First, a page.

The subway veggie soup has tons of sodium and uses a lot of preservatives..not healthy. Are there preservatives in the Turkey? Chicken is leaner (white meat) DOuble turkey means double calories and fats. DO you have oil and vinegar? Mayo? any other dressing? IS the roll made with just whole wheat flour? That's not whole grain. Most Whole wheat rolls are just as bad as white flour bread..you nead a large percentage of whole grains (not, by the way, "made with" whole grains, the legal definition of "made with" is that some of the grains in there are whole, or were originally whole. There could be as small as 5% whole grains in that roll, I think, and the manufacturer can legally say "made with whole grains". How do you think Lucky Charms gets away with it?)
IS the soy pwder at Jamba Juice low fat? What yogurt do they use? Is it frozen yogurt? Does it have trans fats? Keep in mind, the term "low fat" may mean lower in fat, but not calories, and doesn't say WHAT fats..and if its frozen yogurt, it probably has massive amounts of SUGAR. Its a HEALTHIER option than the regular smoothie (my dietician calls them "shakes", because they pretty much are). Read the calorie content, and all the nutritional info on your smoothie. The Jamba Juice is required by law to have them available for you.
By the way, energy bars are really just candy bars...tons of calories, fats and worse. They are designed to give super athletes a quick boost, not to keep normal people slim. Avoid ALL of them, you're better off.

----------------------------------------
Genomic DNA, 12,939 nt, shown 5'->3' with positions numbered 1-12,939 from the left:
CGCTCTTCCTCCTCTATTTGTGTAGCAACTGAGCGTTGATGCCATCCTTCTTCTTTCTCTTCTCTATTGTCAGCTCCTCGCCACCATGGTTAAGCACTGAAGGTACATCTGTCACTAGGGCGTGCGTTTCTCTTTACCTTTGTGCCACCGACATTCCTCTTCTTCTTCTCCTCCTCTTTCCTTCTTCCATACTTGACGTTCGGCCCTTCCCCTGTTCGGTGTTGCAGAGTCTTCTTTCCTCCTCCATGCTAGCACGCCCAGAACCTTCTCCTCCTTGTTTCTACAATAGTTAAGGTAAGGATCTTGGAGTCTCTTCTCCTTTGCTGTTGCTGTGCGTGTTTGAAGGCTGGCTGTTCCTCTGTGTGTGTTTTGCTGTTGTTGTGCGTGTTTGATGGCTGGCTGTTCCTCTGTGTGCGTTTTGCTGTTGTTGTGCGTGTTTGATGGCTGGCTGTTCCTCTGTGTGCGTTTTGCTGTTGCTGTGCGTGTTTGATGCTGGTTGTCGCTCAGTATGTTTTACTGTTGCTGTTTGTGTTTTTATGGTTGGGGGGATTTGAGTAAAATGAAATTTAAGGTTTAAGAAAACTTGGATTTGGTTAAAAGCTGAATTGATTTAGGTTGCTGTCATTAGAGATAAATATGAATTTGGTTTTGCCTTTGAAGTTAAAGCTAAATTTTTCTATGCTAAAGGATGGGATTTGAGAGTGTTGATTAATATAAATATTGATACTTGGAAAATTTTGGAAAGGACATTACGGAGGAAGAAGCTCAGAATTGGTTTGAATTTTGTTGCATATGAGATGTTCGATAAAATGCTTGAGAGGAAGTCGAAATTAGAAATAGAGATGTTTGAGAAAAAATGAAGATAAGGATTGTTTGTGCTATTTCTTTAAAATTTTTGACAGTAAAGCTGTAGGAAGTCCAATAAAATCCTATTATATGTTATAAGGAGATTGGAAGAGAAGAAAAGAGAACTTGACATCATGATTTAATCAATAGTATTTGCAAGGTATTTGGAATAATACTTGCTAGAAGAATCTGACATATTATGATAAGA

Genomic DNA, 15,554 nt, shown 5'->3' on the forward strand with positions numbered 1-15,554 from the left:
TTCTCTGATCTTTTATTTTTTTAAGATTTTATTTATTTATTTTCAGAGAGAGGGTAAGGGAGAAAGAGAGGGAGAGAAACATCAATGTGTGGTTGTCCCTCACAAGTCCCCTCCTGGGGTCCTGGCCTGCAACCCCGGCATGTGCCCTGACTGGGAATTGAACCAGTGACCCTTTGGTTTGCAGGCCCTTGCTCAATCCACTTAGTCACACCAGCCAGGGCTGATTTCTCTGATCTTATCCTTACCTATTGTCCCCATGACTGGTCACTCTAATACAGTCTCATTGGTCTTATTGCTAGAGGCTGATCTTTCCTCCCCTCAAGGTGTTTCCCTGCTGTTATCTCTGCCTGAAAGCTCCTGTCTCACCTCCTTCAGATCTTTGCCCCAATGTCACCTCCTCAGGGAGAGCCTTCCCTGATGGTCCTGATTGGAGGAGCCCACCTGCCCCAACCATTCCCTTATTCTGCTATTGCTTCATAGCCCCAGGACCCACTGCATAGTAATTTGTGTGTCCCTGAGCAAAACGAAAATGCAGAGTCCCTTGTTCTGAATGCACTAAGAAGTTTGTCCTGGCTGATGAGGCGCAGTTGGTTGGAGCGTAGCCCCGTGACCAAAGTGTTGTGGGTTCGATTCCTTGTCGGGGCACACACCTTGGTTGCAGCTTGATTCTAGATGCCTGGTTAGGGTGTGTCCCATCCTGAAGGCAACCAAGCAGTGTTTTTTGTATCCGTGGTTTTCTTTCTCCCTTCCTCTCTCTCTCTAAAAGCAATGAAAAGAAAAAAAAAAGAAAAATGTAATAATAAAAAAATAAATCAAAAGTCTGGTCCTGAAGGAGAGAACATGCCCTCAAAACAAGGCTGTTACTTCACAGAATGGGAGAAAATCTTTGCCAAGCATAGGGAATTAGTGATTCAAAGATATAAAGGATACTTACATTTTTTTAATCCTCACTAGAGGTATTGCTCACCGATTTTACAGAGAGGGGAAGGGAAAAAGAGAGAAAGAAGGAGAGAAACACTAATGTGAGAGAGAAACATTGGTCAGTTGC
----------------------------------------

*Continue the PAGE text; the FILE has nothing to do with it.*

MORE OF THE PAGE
Seriously..in truth NO fast food or chain place is healthy/ Perhaps just "not as really awful for you".
Thanks Diana. Sodium isn't an issue for me at all so thankfully I don't pay much attention to it. And if I don't have to worry about sodium, then the veggie soup is a better option than the chips!
The reason I get double meat is because a portion for me (according to my dietician) is 6oz of meat and they do not put on 6oz at subway unless you ask for double. I'm really into organic foods and whole grains so I know of what you speak, I guess for me the issue was that in terms of eating out, and if you have NO other options subway can be a HEALTHIER option but not the healthiest (and no oil and vinegar on subs for me).
Thanks for bringing up the smoothie issue (I use regular yogurt, not froyo in mine) - I'll check into all that and make sure that if they make me a smoothie it's as good for me as the one I make at home.
And yes, I'm aware of the energy bar issue....ARGH!!!....my dietician pointed that out too (except there is one doctor prescribed brand that is supposed to be OK - I can't think of the brand name right now, but they are very expensive but supposed to be a good alternative).
I think you can do okay at Subway if you forgo the chips, soda, and cookie. Try to order your (small) sandwich on whole wheat bread, and order a lean meat, like turkey, and ask them to hold the mayo and oil. Eat one half of your sub for lunch and put the other half away for tomorrow or for dinner or split the sandwich with a friend.
McDonald's fruit & walnut salad is a reasonably healthy choice for breakfast, lunch or snack on the go. It's just a sliced apple, a dollop of low-fat yogurt, and a small portion of candied walnuts.